In a paper published online in advance in Molecular Cell this week, researchers at the University of Zurich show that poly(ADP-ribose)-polymerase-1, or PARP1/ARTD1, "is implicated in the maintenance of silent rDNA chromatin during cell division." More specifically, the team shows that "PARP1 associates with TIP5 … via the noncoding pRNA and binds to silent rRNA genes after their replication in mid-late S phase," such that it represses rRNA transcription and plays a role in the formation of silent rDNA chromatin. Overall, the Zurich team says its examination of the functions of PARP1 points to just "how epigenetic marks are transmitted during each cell cycle."
In the current issue of Cell, a team led by investigators at BGI-Shenzhen reports on its application of a high-throughput whole-genome single-cell sequencing method to two cells derived from a lymphoblastoid cell line. The team also "carried out whole-exome single-cell sequencing of 90 cells from a JAK2-negative myeloproliferative neoplasm patient." The BGI-led group says its sequencing data highlight "essential thrombocythemia-related candidate mutations such as SESN2 and NTRK1, which may be involved in neoplasm progression."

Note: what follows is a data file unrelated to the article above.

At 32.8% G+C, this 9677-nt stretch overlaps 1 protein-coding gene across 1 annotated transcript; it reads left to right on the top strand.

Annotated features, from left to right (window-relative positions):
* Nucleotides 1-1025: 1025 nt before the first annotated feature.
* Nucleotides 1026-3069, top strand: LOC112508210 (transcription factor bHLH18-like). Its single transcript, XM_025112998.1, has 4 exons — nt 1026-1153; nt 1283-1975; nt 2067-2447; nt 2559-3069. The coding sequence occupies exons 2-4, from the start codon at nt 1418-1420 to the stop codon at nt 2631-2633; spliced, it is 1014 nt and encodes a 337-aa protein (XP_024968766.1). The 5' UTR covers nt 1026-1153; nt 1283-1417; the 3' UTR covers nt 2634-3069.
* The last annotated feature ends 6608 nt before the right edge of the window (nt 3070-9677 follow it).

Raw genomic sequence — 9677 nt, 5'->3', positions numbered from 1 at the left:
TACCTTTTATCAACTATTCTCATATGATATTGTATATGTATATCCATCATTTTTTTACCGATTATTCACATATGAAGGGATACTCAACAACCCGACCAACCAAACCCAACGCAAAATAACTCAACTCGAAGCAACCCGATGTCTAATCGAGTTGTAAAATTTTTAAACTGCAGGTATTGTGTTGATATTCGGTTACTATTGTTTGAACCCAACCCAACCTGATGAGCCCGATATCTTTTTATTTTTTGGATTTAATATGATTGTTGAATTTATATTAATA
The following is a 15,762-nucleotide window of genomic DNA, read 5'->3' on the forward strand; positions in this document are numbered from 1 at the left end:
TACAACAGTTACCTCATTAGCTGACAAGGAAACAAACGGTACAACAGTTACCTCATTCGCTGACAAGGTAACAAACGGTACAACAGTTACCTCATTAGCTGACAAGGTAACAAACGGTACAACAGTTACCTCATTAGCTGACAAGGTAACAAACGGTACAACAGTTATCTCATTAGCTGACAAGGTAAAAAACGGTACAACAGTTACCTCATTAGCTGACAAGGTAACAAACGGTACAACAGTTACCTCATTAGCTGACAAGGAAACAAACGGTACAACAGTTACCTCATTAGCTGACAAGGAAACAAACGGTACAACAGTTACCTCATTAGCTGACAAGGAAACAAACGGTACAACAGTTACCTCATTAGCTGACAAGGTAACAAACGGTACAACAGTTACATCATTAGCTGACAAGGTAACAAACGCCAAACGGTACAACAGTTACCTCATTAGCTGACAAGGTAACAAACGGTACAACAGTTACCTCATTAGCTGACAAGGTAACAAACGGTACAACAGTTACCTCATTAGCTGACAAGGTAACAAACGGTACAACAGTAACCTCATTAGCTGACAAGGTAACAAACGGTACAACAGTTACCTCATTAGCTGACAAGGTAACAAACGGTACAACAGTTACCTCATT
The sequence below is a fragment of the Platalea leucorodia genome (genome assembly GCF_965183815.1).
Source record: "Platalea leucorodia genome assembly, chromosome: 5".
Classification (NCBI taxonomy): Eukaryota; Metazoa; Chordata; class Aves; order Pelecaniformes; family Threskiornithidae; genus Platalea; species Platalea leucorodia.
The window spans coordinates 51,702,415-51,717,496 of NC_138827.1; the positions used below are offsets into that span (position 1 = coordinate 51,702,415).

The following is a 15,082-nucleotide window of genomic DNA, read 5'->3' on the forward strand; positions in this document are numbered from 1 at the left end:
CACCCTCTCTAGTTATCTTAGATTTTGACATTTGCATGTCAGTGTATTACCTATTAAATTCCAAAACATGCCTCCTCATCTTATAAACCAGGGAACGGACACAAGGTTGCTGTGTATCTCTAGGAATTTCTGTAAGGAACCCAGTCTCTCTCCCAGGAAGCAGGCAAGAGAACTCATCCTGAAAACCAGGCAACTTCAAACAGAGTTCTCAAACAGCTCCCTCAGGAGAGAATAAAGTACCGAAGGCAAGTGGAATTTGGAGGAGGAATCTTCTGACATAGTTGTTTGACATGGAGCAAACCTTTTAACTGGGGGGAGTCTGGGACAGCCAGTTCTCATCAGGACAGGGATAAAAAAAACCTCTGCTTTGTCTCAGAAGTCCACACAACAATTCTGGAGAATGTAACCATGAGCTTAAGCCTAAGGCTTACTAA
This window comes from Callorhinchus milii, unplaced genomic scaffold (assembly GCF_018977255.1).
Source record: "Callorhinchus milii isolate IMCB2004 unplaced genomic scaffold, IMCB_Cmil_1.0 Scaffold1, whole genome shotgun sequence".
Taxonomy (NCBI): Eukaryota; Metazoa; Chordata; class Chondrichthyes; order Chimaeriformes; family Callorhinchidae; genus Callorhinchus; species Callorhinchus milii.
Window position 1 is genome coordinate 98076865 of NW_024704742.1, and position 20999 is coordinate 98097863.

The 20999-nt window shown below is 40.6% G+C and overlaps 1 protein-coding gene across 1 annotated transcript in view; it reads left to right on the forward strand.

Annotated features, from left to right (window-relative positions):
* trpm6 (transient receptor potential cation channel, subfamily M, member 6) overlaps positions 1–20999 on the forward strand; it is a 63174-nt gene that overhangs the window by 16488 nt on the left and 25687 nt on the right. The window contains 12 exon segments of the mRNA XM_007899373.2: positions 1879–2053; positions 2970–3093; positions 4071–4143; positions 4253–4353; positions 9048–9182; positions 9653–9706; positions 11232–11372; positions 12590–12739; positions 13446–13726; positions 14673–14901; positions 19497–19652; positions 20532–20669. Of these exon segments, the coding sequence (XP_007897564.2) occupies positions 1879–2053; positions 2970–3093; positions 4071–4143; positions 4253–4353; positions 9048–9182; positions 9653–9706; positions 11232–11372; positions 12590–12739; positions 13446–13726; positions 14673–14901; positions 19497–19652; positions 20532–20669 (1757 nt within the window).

Another BGI-led team reports having performed single-cell exome sequencing on a clear cell renal cell carcinoma tumor and adjacent kidney tissue. "Analyses of these data allowed us to delineate a detailed intratumoral genetic landscape at a single-cell level," the authors write in Cell. "Our pilot study demonstrates that ccRCC [clear cell renal cell carcinoma tumor] may be more genetically complex than previously thought and provides information that can lead to new ways to investigate individual tumors, with the aim of developing more effective cellular targeted therapies."